Magic Powders

Leave out the baking powder or baking soda and your cakes, muffins and scones won’t rise to the occasion. What’s the difference between these two leavening agents? Why do we sometimes use one, sometimes the other and often both together?

Baking soda

Also called sodium bicarbonate and bicarbonate of soda, baking soda is an alkaline compound that produces carbon dioxide gas when it reacts with an acid (see “An explosive experiment,” page 18). The acidic ingredients most often used to react with baking soda are buttermilk (or milk soured with vinegar or lemon juice), yogurt, sour cream, honey, molasses and puréed fruit (bananas and apples, for example). But since not every recipe includes an acidic ingredient, an alternate leavening agent is needed: baking powder.

Baking powder

Baking powder is simply baking soda preblended with just the right amount of acid in the form of a dry compound. When mixed with liquids, the baking powder dissolves, allowing the baking soda and acid to react and produce carbon dioxide. To keep the two active ingredients dry and separate, baking powder also contains cornstarch.

Why do some recipes call for baking soda and baking powder?

Often a recipe will include both baking soda and baking powder. This is because cakes, muffins and quick breads require a certain ratio of leavening agent to flour to produce the right amount of carbon dioxide and rise properly. If the recipe doesn’t contain enough acid to react with the baking soda, baking powder is used to make up the difference.

Two types of baking powder

Two types of baking powder are sold in supermarkets : single-acting and double-acting. Although labels don't always specify the type, you can easily figure out which by reading the ingredient list.

1. Single-acting baking powder

This type of baking powder contains sodium bicarbonate and a single acidic compound, almost always monocalcium phosphate. That’s the formula for Canada’s popular Magic brand baking powder. Single-acting baking powders give off carbon dioxide as soon as they are mixed with a liquid. Dough and batters made with them begin rising when the dry and liquid ingredients are mixed together. That’s why you’re best off getting the dish into the oven as quickly as possible.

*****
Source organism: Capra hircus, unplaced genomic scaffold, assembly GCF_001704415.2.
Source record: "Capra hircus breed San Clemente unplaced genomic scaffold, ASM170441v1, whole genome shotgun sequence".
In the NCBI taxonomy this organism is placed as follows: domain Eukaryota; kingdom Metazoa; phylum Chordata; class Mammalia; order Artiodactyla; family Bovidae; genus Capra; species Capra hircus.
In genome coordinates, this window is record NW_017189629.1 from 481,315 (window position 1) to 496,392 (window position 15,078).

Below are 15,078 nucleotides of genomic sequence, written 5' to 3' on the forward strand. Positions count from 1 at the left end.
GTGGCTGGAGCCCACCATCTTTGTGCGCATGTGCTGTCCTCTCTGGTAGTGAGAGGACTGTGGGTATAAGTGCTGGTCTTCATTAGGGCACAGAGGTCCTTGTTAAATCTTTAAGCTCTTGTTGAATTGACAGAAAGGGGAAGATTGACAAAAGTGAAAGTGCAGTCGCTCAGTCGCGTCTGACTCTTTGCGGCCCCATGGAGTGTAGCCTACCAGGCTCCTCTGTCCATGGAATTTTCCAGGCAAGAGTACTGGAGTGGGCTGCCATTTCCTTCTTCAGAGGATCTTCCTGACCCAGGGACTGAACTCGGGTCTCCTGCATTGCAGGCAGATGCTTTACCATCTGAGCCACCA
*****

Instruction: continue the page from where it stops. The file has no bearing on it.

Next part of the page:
2. Double-acting baking powder

Besides baking soda and monocalcium phosphate, this type of baking powder contains one more ingredient. Usually it’s sodium aluminum sulphate, a compound that releases carbon dioxide only when heated to 50°C (120°F) or higher. That’s why the baking powder is called double acting: it acts a first time as soon as it becomes wet (like single-acting baking powder) and a second time in the oven. This means that doughs and batters don’t have to be baked as soon as they are mixed and that they rise continuously.

Which type of baking powder is better?

Although single-acting powders react only once, they are every bit as effective as double-acting powders. Why? Because manufacturers use a special process to coat the monocalcium phosphate, which slows the reaction speed and ensures the powder produces much of its carbon dioxide while in the oven. This is the baking powder I prefer, for the simple reason that it contains no aluminum.

The perfect dose

While it may seem counterin¬tui¬tive, using too much leavening agent can cause baked goods to collapse. When there’s an oversupply of carbon dioxide, the gas bubbles that form in the batter become so big they coalesce, rise to the top and burst, leaving insufficient gas to raise the dough or batter and weakening the cake’s structure. But there are other good reasons for using a light hand, especially with baking soda. Any bicarbonate that doesn’t react with the acids is transformed by the heat into an unpleasant, soapy-tasting compound. Too much bicarbonate also makes pastries darker (browning, also known as the Maillard reaction, occurs more easily when dough is alkaline). And it can change the colour of fruits and nuts: cherries, blueberries and raspberries may turn blue while sunflower seeds may become green.